< SWITZERLAND | BERN: Hotel Bellevue Palace


Hotel Bellevue Palace


Kochergasse 3-5
3001 Bern

Phone: +41 (0)31 320 45 45
Fax: +41 (0)31 320 46 46


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GPS: 46° 56' 47.7'' N 7° 26' 48'' E


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In 1848, Switzerland's federal parliament chose Bern as the capital of the nation. It was a decision which bestowed great honour on the city – but which also brought with it considerable obligations. These included the provision of suitable amenities and infrastructure worthy of the seat of government and parliament, as well as improved facilities for the influx of official guests and other visiting VIPs. As a result the city experienced a building boom which saw the construction of new government buildings, roads, a railway station, housing – and hotels.

At that time official guests were accommodated at the "Falken", a hotel renowned for its high standards of service and excellent cuisine. The business-minded manager of the "Falken" – Friedrich Osswald, a German – was quick to realise the potential business a new hotel would attract to the city. So he and his wife, Philippine, purchased land right next to the government and parliament buildings. In 1865 the Hotel BELLEVUE opened for business, offering its guests a choice of 110 beds, almost all with fine views of the distant Bernese Alps. The hotel also hosted the most exclusive events on the city's social calendar, and very soon the fame of the BELLEVUE spread far beyond the borders of Bern. Visiting royalty, English lords and ladies, Italian aristocracy, Russian princes and American millionaires – they all stayed at the BELLEVUE.

When Friedrich Osswald died in 1882, he was succeeded as director by Walter Haerlin (later to become proprietor of the "Vier Jahreszeiten" luxury hotel in Hamburg). He in turn was succeeded by Osswald's two sons, Alphons and Philipp. In 1910 they decided against modernizing and enlarging the BELLEVUE, and opted instead to construct an entirely new hotel. Together with other partners they founded the Hotel BELLEVUE Company and acquired the land on which the current property stands.

Building work began in March 1912, and November 1913 saw the festive opening of the new 200-room BELLEVUE PALACE. The cost of construction was 3.2 million Swiss francs, just below the figure budgeted. Behind the classic-style sandstone façade were structures of re-enforced concrete – a revolutionary construction concept nearly a century ago. And the hotel interior featured the finest fittings, furnishings and fabrics. The BELLEVUE PALACE offered its distinguished guests the most modern infrastructure, including a ventilation system, built-in baths, telephones and electricity in each room. Another revolutionary feature was wardrobe lighting which turned on automatically whenever the wardrobe door was opened – a sensation at that time.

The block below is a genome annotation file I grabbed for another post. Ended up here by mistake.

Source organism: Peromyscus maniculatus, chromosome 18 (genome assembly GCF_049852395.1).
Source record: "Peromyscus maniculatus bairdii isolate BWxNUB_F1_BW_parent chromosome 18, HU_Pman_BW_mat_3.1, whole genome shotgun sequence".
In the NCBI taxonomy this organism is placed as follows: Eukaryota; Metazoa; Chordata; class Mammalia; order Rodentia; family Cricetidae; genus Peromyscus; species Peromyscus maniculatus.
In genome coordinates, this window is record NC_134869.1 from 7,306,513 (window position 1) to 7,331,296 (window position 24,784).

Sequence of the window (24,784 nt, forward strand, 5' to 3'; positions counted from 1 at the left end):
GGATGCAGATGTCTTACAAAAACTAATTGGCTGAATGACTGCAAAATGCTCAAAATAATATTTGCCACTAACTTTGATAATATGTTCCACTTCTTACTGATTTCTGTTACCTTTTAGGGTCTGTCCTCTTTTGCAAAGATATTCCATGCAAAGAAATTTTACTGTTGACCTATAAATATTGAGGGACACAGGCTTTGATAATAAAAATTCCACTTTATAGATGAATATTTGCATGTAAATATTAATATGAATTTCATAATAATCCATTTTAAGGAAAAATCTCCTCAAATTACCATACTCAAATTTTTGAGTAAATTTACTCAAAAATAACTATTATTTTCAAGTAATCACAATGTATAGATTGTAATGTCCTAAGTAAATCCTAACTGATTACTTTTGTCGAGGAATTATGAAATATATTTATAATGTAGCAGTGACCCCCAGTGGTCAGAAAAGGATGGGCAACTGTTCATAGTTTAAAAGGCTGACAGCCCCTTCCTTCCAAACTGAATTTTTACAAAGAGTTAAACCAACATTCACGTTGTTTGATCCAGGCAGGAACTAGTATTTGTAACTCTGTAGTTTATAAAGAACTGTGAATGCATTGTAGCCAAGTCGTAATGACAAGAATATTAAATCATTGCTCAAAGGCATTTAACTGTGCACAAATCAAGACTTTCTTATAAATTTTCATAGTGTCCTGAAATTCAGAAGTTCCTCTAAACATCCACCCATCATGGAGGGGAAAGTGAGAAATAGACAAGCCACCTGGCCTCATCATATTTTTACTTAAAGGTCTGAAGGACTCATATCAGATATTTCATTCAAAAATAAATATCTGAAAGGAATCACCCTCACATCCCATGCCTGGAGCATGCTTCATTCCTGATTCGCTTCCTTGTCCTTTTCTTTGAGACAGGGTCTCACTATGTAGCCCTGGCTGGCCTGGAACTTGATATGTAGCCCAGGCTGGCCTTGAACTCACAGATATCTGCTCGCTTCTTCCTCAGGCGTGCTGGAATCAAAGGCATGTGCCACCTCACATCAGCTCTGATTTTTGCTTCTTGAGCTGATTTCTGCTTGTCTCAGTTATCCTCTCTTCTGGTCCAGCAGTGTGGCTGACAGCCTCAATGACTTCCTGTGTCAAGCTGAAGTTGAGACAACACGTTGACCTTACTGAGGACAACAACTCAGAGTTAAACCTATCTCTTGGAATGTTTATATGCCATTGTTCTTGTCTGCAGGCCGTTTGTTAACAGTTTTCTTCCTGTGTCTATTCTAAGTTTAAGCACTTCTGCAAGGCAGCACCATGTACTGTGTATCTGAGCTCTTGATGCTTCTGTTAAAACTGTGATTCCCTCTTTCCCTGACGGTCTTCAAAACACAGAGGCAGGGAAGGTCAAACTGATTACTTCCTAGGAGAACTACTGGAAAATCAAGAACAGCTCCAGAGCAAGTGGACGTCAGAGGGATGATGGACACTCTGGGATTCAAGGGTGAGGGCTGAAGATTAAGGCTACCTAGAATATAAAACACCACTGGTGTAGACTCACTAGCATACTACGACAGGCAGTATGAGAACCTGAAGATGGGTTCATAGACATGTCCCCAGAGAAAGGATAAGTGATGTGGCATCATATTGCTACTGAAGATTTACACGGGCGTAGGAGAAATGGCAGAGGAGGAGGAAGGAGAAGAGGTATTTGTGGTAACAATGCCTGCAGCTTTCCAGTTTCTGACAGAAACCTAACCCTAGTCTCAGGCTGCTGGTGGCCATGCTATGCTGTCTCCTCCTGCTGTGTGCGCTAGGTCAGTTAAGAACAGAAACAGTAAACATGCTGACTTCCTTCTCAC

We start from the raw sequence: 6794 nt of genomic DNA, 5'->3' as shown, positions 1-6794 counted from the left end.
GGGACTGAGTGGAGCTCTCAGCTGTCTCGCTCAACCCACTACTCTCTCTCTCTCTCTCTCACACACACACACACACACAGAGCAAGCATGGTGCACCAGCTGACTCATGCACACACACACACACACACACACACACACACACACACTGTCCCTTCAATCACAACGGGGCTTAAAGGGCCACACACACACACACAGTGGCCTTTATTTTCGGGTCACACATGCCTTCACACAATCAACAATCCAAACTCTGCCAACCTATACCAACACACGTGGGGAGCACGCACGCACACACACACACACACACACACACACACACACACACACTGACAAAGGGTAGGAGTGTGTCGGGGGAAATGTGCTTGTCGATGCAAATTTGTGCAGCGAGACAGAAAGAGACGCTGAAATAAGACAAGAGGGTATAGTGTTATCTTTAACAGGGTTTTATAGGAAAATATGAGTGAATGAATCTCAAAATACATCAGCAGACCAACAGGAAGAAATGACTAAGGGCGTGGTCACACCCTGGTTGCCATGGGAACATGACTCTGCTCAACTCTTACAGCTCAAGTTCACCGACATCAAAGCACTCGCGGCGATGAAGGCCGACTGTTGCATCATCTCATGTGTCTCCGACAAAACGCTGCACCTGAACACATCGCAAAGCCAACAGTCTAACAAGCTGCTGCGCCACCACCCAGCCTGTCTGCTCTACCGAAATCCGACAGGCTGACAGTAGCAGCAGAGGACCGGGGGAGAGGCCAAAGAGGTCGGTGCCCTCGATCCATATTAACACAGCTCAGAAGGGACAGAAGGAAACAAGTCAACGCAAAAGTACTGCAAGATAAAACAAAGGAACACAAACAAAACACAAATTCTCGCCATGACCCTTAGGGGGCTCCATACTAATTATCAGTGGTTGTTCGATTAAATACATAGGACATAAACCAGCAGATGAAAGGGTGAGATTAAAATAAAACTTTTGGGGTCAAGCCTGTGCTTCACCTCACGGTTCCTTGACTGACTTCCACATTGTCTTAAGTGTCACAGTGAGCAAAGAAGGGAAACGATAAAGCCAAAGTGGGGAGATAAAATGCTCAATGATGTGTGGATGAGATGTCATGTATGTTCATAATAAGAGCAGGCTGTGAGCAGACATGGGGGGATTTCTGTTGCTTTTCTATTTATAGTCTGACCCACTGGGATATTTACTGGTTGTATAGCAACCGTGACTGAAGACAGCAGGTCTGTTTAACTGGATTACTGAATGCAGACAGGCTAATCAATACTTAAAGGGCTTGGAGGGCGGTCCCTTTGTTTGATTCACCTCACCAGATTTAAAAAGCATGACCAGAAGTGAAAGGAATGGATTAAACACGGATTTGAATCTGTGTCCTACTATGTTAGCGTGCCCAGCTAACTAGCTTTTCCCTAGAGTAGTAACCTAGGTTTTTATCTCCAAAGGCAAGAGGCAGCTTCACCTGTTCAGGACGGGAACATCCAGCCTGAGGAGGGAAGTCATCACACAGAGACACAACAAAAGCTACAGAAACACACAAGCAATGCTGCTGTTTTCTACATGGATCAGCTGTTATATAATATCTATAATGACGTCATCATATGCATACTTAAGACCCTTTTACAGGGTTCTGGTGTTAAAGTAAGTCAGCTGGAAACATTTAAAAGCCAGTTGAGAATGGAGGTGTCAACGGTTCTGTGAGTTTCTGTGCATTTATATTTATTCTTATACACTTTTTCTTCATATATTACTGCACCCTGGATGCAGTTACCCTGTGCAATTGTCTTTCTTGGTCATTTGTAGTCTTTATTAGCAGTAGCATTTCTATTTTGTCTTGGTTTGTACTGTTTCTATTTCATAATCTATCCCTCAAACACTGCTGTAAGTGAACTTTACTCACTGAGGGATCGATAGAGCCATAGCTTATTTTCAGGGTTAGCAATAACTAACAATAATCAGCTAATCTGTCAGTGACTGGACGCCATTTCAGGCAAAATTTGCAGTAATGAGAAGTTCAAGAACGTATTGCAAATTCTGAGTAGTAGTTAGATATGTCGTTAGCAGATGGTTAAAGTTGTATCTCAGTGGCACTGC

During the First World War (1914-1918), the BELLEVUE PALACE lost many of its most eminent clientele, mainly from Europe. But business came from an unusual source when the Commanderin-Chief of the Swiss army, General Ulrich Wille, set up his headquarters in the hotel. The 1920s saw a revival in business, and even during the Second World War (1939-1945) the hotel – along with many others in neutral Switzerland – remained open for business. During the winter season, well-to-do Bernese families stayed for weeks at a time at the BELLEVUE PALACE and spent their evenings in the warm, welcoming rooms of the hotel. The "La Terrasse" restaurant also remained open, with guests from the Axis nations often meeting in one half of the restaurant – and those from the Allied powers sitting in the other. The bar achieved legendary fame as a popular wartime meeting point for politicians, diplomats and journalists.

Structurally, the BELLEVUE PALACE survived the Second World War in good shape. But global economic depression and a dramatic decline in bookings resulted in a post-war period of prolonged financial crisis. In 1976 the Swiss National Bank acquired a majority stake in the BELLEVUE PALACE to save it from a foreign takeover, and in 1994 offered the property as a gift to the Swiss government. In 2002 the hotel closed for an entire year to undergo extensive modernization and renovation, re-opening on 1 January 2003. The BELLEVUE PALACE currently attracts some 40,000 hotel guests annually, as well as 800,000 non-resident guests to its restaurants and event rooms.

Since January 2007 it has been a member of the exclusive Victoria-Jungfrau Collection.

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